Brick Walls

For more than 60 years, I have been engaged in extensive research putting together my family tree and have published a website listing 14 of these ancestor trees and 6 descendent charts. Along the way, I have encountered numerous "brick walls", which are genealogical research problems that seem impossible to solve. While my website includes a list of these brickwalls, I have decided to supplement it with this blog. Some of the brick walls you will read here have been resolved, while others have not. My hope is that readers will perhaps have answers or possible different solutions to the ones I have presented.

Friday, October 21, 2011

The parents of Rebecca (Stevens) Avery

The Problem  One of the first brick walls I encountered when I began genealogy research was the identity of the parents of Rebecca Stevens, the wife of Abraham Avery.  Acccording to an Avery Genealogy (Averys of Groton, p.331), Rebecca and Abraham were married 27 Nov 1771 in Montville, New London Co., Connecticut.  (The only record that I have found of the marriage is in the Glastonbury records (Early Connecticut Marriages 5:104 (Glastonbury).  Barbour records for Montville do not begin until 1786.)

Abraham and Rebecca were living in Montville in 1779 when Abraham was a member of the church there, and its collector.  They moved to Glastonbury about 1787 where Rebecca died in 1792.

Both the Avery Genealogy and The History of Montville, p.51-52 named her grandfather, Rev. Timothy Stevens of Glastonbury, but neither named her parents.  The old FHL Ancestral File provided a birthdate of 1746 but did not name her parents.

The Error  Many years later (1992), I found Rebecca in Virkus' Compendium, 6:237.  There her birthdate was 1748 and her parents were named - Timothy Jr. (Rev. Timothy was Timothy Sr.) and Hannah.  The birthdate given matches the one on Rebecca's gravestone (Find-A-Grave: Green Cemetery, Glastonbury CT).

By that time, I should have known better, but I blithely assumed that Timothy Jr. and Hannah were Rebecca's parents and went on to gather information about them.  The Glastonbury Records (Barbour) mentioned two children, Timothy and Martha.

All went well until I got back home and was entering the information in my database.  I was stopped by an edit which pointed out that if Timothy died in 1746 and Rebecca was born in 1748, then Timothy couldn't be Rebecca's father.

Since the date I was using for Rebecca's birth had not been verified, I looked for other sources that might name Rebecca as Timothy Jr.'s child.  I located the probate for Timothy Jr (Digest Early CT Probate 3:658) which named wife Hannah and the two children, Timothy (who at age 3 chose his guardian) and Martha who was born after her father died.  One possibility I considered was that "Martha" became "Rebecca."  The only likely source to verify this possibility would have been a probate for Hannah or her second husband, Joseph Smith, but none could be found.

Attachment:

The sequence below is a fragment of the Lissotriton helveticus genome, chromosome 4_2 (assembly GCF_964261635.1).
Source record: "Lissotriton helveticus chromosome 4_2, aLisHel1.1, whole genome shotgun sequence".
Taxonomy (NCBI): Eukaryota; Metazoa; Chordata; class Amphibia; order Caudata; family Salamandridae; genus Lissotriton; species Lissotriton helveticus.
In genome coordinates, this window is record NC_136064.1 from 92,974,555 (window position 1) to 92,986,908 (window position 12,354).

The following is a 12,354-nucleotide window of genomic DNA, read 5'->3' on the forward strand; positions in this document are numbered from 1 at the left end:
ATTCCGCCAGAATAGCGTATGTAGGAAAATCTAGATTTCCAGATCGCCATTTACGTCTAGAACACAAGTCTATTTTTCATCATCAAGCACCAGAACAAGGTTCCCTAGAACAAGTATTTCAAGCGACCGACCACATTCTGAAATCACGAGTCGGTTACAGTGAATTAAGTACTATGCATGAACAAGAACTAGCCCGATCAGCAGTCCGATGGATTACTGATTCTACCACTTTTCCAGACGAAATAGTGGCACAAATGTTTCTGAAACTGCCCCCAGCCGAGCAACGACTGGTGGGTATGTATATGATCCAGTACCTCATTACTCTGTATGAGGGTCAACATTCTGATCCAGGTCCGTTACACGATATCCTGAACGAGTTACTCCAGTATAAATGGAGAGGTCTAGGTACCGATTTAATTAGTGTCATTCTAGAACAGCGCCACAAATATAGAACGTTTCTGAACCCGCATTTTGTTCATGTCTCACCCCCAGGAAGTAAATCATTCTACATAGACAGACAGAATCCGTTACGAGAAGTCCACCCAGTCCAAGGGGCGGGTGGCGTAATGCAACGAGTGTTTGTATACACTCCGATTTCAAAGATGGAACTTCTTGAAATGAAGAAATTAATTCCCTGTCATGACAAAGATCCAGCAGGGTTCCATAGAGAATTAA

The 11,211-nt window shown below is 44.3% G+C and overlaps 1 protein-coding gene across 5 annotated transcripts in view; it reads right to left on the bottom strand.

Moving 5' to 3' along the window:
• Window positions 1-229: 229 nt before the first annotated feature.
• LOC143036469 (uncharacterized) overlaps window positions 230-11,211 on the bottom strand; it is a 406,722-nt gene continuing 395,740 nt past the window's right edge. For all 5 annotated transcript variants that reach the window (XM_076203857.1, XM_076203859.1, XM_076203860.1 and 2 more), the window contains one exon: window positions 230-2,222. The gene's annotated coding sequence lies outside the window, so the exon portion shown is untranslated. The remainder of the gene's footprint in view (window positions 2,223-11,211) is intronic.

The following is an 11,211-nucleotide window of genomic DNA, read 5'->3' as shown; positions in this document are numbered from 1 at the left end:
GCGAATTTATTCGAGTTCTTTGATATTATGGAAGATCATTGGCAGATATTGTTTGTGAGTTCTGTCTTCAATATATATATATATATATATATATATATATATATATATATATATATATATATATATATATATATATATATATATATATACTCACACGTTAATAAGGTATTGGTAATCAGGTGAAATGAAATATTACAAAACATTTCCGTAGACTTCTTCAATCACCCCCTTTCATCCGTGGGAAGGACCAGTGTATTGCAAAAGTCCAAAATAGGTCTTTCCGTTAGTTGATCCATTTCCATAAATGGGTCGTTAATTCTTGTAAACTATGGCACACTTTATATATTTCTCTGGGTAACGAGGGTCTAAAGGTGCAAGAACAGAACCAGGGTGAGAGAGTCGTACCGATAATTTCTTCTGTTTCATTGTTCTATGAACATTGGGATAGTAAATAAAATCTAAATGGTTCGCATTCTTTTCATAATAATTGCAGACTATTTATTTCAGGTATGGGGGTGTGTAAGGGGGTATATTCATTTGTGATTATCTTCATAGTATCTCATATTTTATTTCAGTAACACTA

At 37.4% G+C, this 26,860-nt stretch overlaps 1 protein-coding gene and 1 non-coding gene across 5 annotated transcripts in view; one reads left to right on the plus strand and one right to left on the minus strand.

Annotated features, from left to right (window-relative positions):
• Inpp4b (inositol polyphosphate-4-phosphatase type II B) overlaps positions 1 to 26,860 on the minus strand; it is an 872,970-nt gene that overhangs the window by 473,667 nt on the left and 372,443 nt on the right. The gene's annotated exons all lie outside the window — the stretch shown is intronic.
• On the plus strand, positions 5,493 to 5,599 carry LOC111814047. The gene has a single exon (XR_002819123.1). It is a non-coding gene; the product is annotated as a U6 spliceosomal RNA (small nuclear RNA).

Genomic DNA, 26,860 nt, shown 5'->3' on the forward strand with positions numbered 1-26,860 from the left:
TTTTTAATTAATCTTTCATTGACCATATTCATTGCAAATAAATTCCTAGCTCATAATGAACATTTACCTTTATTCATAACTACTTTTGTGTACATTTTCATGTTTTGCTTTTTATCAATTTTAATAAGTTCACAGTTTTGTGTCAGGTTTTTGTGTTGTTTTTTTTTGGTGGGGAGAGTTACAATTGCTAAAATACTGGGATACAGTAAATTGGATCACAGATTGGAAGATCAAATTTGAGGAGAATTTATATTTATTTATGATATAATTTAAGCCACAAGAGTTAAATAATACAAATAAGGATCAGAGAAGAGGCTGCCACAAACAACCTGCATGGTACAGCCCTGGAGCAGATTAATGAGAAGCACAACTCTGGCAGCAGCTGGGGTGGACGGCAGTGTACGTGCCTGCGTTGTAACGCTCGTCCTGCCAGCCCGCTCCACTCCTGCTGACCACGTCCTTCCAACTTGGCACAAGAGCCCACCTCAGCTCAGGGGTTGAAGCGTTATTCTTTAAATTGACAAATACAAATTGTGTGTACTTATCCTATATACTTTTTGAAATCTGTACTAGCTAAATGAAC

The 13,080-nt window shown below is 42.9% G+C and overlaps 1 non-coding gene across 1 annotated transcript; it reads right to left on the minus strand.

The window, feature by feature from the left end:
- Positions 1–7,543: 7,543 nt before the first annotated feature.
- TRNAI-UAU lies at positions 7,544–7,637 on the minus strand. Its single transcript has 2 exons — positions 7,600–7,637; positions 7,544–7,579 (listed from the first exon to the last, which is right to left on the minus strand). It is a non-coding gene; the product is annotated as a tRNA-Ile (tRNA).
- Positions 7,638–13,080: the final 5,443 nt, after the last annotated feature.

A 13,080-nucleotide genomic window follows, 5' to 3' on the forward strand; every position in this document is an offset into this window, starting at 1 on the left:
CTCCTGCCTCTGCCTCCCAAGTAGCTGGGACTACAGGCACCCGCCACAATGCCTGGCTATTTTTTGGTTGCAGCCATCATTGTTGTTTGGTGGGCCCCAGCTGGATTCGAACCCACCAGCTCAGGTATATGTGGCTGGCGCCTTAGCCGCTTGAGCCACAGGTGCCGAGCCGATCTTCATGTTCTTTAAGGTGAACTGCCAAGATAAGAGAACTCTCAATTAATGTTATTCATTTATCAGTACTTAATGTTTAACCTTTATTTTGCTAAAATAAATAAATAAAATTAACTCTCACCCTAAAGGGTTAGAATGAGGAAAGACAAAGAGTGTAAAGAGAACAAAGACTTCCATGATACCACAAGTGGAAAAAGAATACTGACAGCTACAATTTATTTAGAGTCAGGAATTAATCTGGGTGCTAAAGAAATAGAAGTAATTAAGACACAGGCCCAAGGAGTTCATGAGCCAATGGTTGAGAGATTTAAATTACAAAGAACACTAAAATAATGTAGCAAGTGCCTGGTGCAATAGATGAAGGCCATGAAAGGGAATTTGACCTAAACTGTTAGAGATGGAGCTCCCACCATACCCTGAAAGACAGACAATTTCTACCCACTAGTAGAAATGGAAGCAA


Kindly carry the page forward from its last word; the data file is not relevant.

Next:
Starting Over  I backed up to grandfather Timothy.  His will named three sons, Timothy, Joseph and Benjamin (Digest Early CT Probate 3:579-80).  I could find no record of a daughter Rebecca for any of them.

An Important Clue  In Salt Lake City, with microfilms at hand, I decided to start hunting.  My first idea was to go through all of the Stevens probates in Hartford District and read any that were from Glastonbury and were after 1750.

The first one I came to was Epaphras Stevens (Hartford District, Connecticut #5213 - FHL film 1022253).  He died intestate, probably late 1777 (administrator's bond dated 31 Dec 1777).  Apparently he was not married.  He owned several parcels of land that were distributed to his brothers and sisters (Distribution 29 May 1779): William (administrator), Isaac, George, Benjamin, Alice Miller (wife of Matthew), and Rebekah Avery, wife of Abraham.  No clue was given regarding their parents, and the group of children did not match anything that I had for the grandchildren of Rev. Timothy Stevens.

Two Definitive Records for Rebecca's Father  The next likely step was to check the land records to determine how Epaphras obtained the land, in case he had inherited it.  Once into the land records, the first record I came to was a quit claim dated 13 May 1789 to William Stevens from Abraham and Rebecca Avery for "all the right title interest and demand that we or either of us have to the estate of Benjamin Stevens, late of Glastonbury." (Glastonbury CT Land Records Vol.10, p.291, FHL Film 1022252)

Back to the probate records to look for Benjamin Stevens.  And there he was, will #5211 dated 31 Mar 1764, probate 25 Jun 1767.  The will and the distribution both name: wife Dorothy (co-executor), eldest daughter Alice Miller, daughters Rebecca and Dorothy, Benjamin (eldest and co-executor), Epaphras, William, George and Isaac. (Hartford District, Connecticut #5211)

Rebecca's Mother  The Glastonbury Records (Barbour) show the 2 Feb 1737/8 marriage of Benjamin Stevens, son of Rev. Timothy, to Dorothy Olmstead, daughter of Nehemiah.  Children listed for Benjamin and Dorothy: Allice b. 23 Dec 1738, and her 5 Mar 1761 marriage to Matthew Miller; George, his 6 Feb 1783 marriage to Jerusha Goodrich.

Glastenbury for 200 Years p.54 lists an earlier marriage for Benjamin Stevens: an 11 May 1732 marriage to Deborah Dickinson, at Glastonbury.  Two children from this marriage are named: Benjamin b. 22 Jan 1734 and Deborah b. 5 Feb 1736.  No other mention has been found of Deborah Dickinson.  If the child Deborah was born in 1736/7, the mother probably died in childbirth, since Benjamin remarried almost exactly one year later.  No other mention has been found for the child Deborah.

Summary  Since her birth is clearly well after the date of Benjamin's second marriage, Rebecca was the daughter of Benjamin Stevens and Dorothy Olmstead.

Go to Rebecca Stevens in the Richardson-Rand Tree

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